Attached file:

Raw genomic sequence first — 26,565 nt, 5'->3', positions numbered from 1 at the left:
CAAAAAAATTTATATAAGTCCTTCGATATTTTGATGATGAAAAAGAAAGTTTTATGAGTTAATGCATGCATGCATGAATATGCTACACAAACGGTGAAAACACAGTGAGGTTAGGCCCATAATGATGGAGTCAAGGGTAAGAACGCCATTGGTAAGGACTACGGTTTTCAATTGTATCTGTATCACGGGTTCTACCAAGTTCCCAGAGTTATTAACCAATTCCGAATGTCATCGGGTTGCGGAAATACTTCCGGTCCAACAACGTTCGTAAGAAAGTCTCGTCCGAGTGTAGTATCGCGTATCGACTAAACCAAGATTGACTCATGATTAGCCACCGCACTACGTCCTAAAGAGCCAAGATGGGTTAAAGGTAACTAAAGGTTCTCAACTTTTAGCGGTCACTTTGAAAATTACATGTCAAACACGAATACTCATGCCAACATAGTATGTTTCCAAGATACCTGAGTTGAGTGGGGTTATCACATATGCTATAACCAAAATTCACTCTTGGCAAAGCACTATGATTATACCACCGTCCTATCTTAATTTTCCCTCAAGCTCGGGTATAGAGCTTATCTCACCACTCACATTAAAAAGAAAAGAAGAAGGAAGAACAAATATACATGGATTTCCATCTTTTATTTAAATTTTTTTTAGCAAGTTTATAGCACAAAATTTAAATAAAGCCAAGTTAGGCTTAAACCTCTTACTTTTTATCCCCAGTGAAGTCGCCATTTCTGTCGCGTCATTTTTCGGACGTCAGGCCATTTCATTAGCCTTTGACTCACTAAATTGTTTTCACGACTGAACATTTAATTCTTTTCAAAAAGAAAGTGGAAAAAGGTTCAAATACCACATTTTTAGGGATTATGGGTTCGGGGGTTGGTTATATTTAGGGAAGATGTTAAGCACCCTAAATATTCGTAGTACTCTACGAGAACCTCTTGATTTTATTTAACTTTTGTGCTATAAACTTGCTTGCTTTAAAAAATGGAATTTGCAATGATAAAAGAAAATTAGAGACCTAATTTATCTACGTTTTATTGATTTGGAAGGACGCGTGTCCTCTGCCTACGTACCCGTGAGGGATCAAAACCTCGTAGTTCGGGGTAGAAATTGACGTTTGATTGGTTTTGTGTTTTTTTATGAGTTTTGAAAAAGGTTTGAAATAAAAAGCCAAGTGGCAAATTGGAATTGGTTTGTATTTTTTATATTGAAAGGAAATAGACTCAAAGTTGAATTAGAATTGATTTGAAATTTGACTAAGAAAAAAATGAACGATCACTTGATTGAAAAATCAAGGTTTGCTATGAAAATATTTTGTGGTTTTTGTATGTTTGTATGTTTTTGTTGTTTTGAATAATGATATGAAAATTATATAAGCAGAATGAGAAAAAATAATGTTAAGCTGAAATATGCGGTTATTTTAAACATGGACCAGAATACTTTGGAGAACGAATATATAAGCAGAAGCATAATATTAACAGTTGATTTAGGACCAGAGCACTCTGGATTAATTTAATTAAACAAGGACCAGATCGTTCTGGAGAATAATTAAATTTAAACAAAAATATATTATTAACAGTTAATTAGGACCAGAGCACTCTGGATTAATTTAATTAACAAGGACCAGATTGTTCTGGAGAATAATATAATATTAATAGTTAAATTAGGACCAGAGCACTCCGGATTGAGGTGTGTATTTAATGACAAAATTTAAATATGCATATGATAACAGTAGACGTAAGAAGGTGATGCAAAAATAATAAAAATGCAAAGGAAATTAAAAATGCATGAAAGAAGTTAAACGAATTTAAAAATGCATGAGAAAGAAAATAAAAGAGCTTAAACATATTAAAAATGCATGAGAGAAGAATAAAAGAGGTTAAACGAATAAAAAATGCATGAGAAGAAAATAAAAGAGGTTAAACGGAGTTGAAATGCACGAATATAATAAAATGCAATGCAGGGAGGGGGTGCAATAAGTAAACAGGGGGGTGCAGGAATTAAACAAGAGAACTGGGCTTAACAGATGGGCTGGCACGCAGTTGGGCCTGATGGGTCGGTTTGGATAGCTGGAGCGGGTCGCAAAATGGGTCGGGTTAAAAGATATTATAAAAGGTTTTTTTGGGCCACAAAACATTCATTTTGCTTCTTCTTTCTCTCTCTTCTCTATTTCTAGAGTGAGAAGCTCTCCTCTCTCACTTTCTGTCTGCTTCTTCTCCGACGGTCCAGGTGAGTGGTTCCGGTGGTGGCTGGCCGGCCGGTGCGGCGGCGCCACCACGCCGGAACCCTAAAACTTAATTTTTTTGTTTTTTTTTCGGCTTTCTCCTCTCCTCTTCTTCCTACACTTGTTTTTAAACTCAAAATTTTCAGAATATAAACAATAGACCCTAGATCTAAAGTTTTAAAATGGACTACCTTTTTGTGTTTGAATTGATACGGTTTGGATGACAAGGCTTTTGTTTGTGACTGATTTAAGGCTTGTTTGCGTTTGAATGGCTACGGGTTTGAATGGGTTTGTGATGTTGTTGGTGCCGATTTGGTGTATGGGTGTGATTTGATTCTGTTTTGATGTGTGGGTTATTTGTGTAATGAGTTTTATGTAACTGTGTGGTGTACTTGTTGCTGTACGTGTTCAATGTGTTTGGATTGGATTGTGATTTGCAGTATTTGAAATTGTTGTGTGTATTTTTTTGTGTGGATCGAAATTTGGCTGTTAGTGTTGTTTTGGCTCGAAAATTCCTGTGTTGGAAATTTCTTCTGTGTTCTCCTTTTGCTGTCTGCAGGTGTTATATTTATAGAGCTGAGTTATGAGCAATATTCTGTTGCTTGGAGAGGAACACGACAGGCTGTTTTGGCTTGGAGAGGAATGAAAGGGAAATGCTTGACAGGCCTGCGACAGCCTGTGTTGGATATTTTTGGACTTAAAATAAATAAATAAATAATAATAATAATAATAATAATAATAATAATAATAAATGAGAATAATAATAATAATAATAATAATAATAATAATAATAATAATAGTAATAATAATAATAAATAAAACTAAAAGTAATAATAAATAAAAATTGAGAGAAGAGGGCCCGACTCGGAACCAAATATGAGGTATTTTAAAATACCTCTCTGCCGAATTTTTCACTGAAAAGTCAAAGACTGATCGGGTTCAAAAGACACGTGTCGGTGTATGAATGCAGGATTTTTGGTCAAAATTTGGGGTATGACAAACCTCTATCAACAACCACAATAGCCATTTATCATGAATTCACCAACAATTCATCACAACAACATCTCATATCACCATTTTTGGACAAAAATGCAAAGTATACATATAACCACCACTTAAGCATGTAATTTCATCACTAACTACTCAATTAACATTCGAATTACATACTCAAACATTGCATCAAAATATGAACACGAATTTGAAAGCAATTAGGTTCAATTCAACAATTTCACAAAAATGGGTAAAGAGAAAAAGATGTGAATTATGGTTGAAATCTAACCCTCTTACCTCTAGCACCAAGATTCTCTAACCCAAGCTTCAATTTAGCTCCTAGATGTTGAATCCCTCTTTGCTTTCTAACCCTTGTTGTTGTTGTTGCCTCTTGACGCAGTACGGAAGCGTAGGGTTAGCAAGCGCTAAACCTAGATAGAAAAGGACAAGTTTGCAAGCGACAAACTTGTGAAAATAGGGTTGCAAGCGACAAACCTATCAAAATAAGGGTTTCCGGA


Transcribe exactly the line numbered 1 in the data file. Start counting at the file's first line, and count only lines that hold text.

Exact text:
Raw genomic sequence first — 26,565 nt, 5'->3', positions numbered from 1 at the left: